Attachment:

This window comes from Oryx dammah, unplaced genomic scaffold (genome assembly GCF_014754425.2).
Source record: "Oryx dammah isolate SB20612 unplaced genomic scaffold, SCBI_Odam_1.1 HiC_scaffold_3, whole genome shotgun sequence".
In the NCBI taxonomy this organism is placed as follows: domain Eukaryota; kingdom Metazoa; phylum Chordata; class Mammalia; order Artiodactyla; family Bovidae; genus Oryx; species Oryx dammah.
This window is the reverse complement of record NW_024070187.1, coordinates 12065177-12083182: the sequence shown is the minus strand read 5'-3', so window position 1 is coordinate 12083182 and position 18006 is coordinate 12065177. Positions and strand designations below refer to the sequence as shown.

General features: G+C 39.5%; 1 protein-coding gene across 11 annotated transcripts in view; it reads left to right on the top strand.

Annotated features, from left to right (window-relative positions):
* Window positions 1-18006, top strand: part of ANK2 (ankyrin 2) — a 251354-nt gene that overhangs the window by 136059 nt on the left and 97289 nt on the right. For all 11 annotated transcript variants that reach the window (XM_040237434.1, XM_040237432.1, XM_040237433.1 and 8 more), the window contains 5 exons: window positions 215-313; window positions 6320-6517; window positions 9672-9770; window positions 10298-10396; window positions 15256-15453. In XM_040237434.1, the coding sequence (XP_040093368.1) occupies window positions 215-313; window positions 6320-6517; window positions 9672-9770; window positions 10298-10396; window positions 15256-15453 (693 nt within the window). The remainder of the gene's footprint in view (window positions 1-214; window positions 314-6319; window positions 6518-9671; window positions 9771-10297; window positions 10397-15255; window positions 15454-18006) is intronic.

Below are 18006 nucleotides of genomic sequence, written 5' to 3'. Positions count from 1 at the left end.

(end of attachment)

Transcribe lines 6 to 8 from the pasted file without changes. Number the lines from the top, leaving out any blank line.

Annotated features, from left to right (window-relative positions):
* Window positions 1-18006, top strand: part of ANK2 (ankyrin 2) — a 251354-nt gene that overhangs the window by 136059 nt on the left and 97289 nt on the right. For all 11 annotated transcript variants that reach the window (XM_040237434.1, XM_040237432.1, XM_040237433.1 and 8 more), the window contains 5 exons: window positions 215-313; window positions 6320-6517; window positions 9672-9770; window positions 10298-10396; window positions 15256-15453. In XM_040237434.1, the coding sequence (XP_040093368.1) occupies window positions 215-313; window positions 6320-6517; window positions 9672-9770; window positions 10298-10396; window positions 15256-15453 (693 nt within the window). The remainder of the gene's footprint in view (window positions 1-214; window positions 314-6319; window positions 6518-9671; window positions 9771-10297; window positions 10397-15255; window positions 15454-18006) is intronic.

Below are 18006 nucleotides of genomic sequence, written 5' to 3'. Positions count from 1 at the left end.